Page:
Wikileaks cables detail a struggle Najib has won so far
Hidden in thousands of pages of US diplomatic cables obtained by WikiLeaks and made available to Asia Sentinel, is a years-long battle for Malaysian political primacy between Prime Minister Najib Tun Razak and opposition leader Anwar Ibrahim.
It is a battle that Najib appears to have won, at least for now, having been named prime minister while an embattled Anwar remains in the dock, fighting charges that he sodomized an aide.
The cables, more than 900,000 words long and covering 15 years from 1993 to 2008, depict an Anwar who from the start saw Najib as a danger to him personally. He was in frequent touch with US Embassy officials, warning constantly that Najib was the perpetrator of a long series of corrupt acts in the procurement of defense equipment and that he was a danger to the exercise of democracy.
Equally, the cables depict an American legation determined to avoid becoming ensnared in Malaysian politics by taking sides. Christopher LaFleur, US ambassador from 2004 to 2007, wrote in a July 31, 2007 cable to US Army Gen. George W. Casey that “Malaysia is important to us because it is an economically successful, stable, predominantly Muslim country that, over the longer term, may be able to support us more strongly in places like the Middle East… The overall tone in Malaysian-American relations has improved considerably since Abdullah Badawi became Prime Minister in late-2003, and we seek to translate this into substantive improvements. Bilateral relations eroded under Abdullah's vituperative predecessor Dr Mahathir Mohamad, but Abdullah brought with him a friendlier style and an interest in projecting a more moderate image, both for himself and for his country. “
The embassy, however, watched closely as Anwar forged an unwieldy opposition coalition from the Islamist Parti Islam se-Malaysia, the Chinese Democratic Action Party and Anwar’s own Parti Keadilan Rakyat, made up largely of urban Malays.
From the time Anwar was released from prison after a 1999 trial on what were widely seen to be bogus charges of corruption and sexual deviancy, the cables show a United Malays National Organisation paralyzed by inaction and led by an ineffective Abdullah Badawi while opposition forces raise enthusiastic crowds of tens of thousands of cheering spectators demanding political reform.
The need for Anwar’s crucial leadership of the awkward coalition is underscored by a Feb. 23, 2007 cable signed by LaFleur. “PAS valued Anwar as the ‘bridge’ between the non-Malays especially the Democratic Action Party (DAP) and PAS, and as a name-brand figure able to attract voters,” La Fleur wrote.
PAS elders, he wrote, found it impossible to communicate with the DAP and other non-Malay parties. He quotes Azizan Abdul Razak of PAS saying that PAS and DAP were “like chickens and ducks, feeding at the same trough, but unable to talk to one another.” Anwar was seen as the only one who could blunt the “ruling National Front juggernaut.”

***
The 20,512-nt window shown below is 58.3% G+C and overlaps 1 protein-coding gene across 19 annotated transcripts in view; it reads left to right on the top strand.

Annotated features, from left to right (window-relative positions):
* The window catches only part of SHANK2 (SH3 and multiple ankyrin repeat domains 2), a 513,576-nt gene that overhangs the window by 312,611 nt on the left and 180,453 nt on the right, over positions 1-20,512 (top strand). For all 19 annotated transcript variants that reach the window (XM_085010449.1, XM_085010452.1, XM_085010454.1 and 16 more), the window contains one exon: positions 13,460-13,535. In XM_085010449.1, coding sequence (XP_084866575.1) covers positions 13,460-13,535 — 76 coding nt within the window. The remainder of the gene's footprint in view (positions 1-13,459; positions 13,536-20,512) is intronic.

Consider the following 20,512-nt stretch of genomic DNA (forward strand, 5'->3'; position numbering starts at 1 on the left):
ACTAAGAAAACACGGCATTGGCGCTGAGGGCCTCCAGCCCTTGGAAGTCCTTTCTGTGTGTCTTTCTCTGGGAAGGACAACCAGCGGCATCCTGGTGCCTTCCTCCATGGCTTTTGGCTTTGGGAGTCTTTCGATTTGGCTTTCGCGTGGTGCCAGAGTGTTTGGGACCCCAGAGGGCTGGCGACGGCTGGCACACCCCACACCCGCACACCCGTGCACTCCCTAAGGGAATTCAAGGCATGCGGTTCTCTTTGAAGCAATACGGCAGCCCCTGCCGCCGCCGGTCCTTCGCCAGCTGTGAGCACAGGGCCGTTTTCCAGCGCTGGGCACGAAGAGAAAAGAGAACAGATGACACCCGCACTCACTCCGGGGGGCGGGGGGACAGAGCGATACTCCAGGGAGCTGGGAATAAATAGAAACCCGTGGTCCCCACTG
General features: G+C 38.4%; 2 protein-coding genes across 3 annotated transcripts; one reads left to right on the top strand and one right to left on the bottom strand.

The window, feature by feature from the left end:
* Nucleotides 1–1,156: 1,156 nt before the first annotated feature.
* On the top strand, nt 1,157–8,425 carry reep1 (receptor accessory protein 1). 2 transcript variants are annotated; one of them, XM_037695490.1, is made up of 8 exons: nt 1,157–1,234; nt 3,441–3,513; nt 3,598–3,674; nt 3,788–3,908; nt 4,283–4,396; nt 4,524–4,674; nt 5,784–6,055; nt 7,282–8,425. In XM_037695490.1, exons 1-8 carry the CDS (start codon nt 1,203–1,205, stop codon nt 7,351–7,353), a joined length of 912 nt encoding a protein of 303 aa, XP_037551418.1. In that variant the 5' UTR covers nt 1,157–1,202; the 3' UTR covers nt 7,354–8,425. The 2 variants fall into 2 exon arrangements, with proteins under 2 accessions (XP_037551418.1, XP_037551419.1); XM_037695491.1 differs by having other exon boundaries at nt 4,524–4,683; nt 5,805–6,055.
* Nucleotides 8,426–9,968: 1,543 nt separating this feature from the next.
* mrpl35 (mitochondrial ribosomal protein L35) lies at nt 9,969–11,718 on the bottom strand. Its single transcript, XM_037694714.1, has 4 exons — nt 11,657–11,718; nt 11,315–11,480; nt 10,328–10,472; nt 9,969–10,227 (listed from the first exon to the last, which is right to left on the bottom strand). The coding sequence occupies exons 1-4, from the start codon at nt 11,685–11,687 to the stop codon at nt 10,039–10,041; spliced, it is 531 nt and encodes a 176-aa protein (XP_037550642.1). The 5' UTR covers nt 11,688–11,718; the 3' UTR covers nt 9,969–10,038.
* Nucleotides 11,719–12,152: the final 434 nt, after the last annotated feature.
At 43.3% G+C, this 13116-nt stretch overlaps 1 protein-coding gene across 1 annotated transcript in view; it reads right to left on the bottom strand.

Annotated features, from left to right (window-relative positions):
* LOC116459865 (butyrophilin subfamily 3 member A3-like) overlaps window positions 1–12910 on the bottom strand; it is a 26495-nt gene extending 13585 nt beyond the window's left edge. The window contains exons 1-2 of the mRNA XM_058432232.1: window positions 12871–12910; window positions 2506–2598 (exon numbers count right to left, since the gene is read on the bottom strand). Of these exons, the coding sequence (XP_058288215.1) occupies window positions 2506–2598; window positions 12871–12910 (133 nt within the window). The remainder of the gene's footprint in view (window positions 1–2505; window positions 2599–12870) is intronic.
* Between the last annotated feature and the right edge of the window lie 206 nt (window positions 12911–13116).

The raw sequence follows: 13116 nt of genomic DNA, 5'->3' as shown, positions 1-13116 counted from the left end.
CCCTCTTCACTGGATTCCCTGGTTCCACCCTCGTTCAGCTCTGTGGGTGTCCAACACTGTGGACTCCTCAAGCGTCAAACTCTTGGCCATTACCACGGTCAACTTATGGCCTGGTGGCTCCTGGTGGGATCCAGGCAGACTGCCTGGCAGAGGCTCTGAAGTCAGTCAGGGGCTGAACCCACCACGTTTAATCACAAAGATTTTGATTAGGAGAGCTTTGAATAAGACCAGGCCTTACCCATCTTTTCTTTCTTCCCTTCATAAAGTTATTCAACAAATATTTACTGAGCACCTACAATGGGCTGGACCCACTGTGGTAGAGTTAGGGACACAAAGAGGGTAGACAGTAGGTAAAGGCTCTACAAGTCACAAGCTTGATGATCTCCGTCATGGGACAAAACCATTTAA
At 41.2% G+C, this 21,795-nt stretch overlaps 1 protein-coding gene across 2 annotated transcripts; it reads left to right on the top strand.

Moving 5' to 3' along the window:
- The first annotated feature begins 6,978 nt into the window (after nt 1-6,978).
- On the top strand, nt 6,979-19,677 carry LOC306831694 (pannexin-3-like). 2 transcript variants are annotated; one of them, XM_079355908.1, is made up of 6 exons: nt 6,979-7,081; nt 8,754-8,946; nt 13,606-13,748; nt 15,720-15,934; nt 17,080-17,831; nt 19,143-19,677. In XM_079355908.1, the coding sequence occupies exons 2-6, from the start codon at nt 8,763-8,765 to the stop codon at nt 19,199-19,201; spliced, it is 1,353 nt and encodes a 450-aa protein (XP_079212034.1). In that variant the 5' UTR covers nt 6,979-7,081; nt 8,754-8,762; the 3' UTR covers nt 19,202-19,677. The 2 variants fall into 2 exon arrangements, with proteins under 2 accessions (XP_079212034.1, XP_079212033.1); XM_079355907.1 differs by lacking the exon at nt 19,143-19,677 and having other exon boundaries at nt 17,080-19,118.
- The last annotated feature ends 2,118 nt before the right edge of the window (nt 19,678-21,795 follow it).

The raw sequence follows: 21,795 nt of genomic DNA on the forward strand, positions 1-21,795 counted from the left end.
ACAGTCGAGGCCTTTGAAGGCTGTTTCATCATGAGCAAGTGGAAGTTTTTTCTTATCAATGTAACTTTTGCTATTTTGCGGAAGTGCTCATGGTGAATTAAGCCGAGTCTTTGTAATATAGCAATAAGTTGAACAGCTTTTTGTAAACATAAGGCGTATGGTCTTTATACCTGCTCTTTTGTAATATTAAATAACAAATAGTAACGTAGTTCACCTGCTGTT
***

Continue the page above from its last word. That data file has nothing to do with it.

Anwar, LaFleur wrote on July 17, 2007, was concentrating his attacks on then Deputy Prime Minister Najib as a way to “open up fissures in UMNO middle ranks that will give him other opportunities.”
As pressure continued on the ruling coalition, Anwar led enthusiastic rallies all over the country, culminating in the March 2008 national elections that ended the Barisan Nasional’s 50-year two-thirds hold on parliament. The cables in general seem to indicate a sense of growing panic and paralysis on the part of Barisan leaders, particularly in UMNO, and a desire to drive Abdullah Badawi from the premiership to make way for Najib. Anwar compounded the fears by displaying an eight-minute videotape of a prominent lawyer, VK Lingam, apparently telling a Supreme Court judge to fix key appointments in the government’s favor, thus spurring a royal inquiry into judicial corruption.
According to Ambassador James Keith, who succeeded LaFleur in July 2007, UMNO leaders worried “about Anwar's drawing power on the streets. That Anwar and other opposition leaders proceeded successfully in the face of PM Abdullah's personal warnings should bolster the opposition's resolve and embolden them to plan further events.“
After Anwar returned to politics by taking back his Penang parliamentary seat in a by-election, it was only a matter of time before UMNO replaced a faltering Abdullah Badawi with Najib. As Mahathir goaded Najib to act in April 2007, Anwar was telling the diplomats that his opposition coalition “had a ‘realistic’ opportunity to topple PM Abdullah's government by bringing over 30 or more BN MPs for a no-confidence vote in Parliament,” Keith wrote.
All of that was brought to a halt on June 30, 2008,when former aide Mohamed Saiful Bukhary Azlan, charged that he had been sodomized by Anwar, a case that goes on to this day. The charges brought the opposition’s momentum to a halt.
On July 23, 2008, apparently aware that this second sodomy arrest was being viewed skeptically by the international community, Malaysian Home Minister Syed Hamid Albar assembled a flock of foreign diplomats to give them the government’s view.
According to a cable on that date signed by Keith, Syed Hamid dismissed claims of conspiracy, defended the police handling of the case and emphasized that Anwar was “being treated fairly.”
“The Government of Malaysia is becoming aware of the negative impact the Anwar case has had on its international reputation and is acting to change the negative foreign perceptions,” the cable read.
“Today's briefing was an attempt by the GOM to influence the diplomatic community, counter Anwar's own messaging the day before, and work against critical international media attention.”